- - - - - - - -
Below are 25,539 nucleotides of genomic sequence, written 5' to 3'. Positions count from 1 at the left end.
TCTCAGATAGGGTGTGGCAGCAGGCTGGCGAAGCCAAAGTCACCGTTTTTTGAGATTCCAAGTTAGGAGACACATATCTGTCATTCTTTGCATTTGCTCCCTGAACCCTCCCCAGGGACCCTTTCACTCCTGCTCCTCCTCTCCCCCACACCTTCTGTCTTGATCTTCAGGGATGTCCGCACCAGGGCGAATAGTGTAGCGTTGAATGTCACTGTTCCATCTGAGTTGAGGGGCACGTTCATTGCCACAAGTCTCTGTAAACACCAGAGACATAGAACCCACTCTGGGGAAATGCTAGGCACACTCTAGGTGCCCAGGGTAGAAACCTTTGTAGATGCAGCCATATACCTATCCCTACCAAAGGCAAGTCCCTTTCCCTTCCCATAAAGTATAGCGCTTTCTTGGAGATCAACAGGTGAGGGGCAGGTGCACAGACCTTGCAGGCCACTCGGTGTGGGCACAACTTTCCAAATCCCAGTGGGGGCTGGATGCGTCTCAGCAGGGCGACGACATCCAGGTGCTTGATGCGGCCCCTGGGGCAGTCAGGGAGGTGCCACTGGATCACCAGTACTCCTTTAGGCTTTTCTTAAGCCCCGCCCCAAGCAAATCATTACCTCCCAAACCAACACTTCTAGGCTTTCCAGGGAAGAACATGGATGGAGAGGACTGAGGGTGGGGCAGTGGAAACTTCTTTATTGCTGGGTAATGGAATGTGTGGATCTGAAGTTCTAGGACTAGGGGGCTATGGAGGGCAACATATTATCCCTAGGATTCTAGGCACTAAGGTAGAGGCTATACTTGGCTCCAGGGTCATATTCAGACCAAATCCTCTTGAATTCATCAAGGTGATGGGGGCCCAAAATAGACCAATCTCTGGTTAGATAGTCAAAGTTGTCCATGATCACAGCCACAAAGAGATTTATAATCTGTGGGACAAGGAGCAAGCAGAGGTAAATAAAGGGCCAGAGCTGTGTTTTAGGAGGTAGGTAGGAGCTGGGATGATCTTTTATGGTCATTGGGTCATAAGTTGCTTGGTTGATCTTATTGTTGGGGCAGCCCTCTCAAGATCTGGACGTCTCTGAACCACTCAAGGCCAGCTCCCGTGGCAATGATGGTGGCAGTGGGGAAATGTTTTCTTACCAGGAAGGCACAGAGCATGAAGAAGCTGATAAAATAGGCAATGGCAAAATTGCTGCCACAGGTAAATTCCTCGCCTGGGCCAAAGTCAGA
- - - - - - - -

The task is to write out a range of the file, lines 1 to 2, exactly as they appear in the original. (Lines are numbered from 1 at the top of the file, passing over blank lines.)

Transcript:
Below are 25,539 nucleotides of genomic sequence, written 5' to 3'. Positions count from 1 at the left end.
TCTCAGATAGGGTGTGGCAGCAGGCTGGCGAAGCCAAAGTCACCGTTTTTTGAGATTCCAAGTTAGGAGACACATATCTGTCATTCTTTGCATTTGCTCCCTGAACCCTCCCCAGGGACCCTTTCACTCCTGCTCCTCCTCTCCCCCACACCTTCTGTCTTGATCTTCAGGGATGTCCGCACCAGGGCGAATAGTGTAGCGTTGAATGTCACTGTTCCATCTGAGTTGAGGGGCACGTTCATTGCCACAAGTCTCTGTAAACACCAGAGACATAGAACCCACTCTGGGGAAATGCTAGGCACACTCTAGGTGCCCAGGGTAGAAACCTTTGTAGATGCAGCCATATACCTATCCCTACCAAAGGCAAGTCCCTTTCCCTTCCCATAAAGTATAGCGCTTTCTTGGAGATCAACAGGTGAGGGGCAGGTGCACAGACCTTGCAGGCCACTCGGTGTGGGCACAACTTTCCAAATCCCAGTGGGGGCTGGATGCGTCTCAGCAGGGCGACGACATCCAGGTGCTTGATGCGGCCCCTGGGGCAGTCAGGGAGGTGCCACTGGATCACCAGTACTCCTTTAGGCTTTTCTTAAGCCCCGCCCCAAGCAAATCATTACCTCCCAAACCAACACTTCTAGGCTTTCCAGGGAAGAACATGGATGGAGAGGACTGAGGGTGGGGCAGTGGAAACTTCTTTATTGCTGGGTAATGGAATGTGTGGATCTGAAGTTCTAGGACTAGGGGGCTATGGAGGGCAACATATTATCCCTAGGATTCTAGGCACTAAGGTAGAGGCTATACTTGGCTCCAGGGTCATATTCAGACCAAATCCTCTTGAATTCATCAAGGTGATGGGGGCCCAAAATAGACCAATCTCTGGTTAGATAGTCAAAGTTGTCCATGATCACAGCCACAAAGAGATTTATAATCTGTGGGACAAGGAGCAAGCAGAGGTAAATAAAGGGCCAGAGCTGTGTTTTAGGAGGTAGGTAGGAGCTGGGATGATCTTTTATGGTCATTGGGTCATAAGTTGCTTGGTTGATCTTATTGTTGGGGCAGCCCTCTCAAGATCTGGACGTCTCTGAACCACTCAAGGCCAGCTCCCGTGGCAATGATGGTGGCAGTGGGGAAATGTTTTCTTACCAGGAAGGCACAGAGCATGAAGAAGCTGATAAAATAGGCAATGGCAAAATTGCTGCCACAGGTAAATTCCTCGCCTGGGCCAAAGTCAGA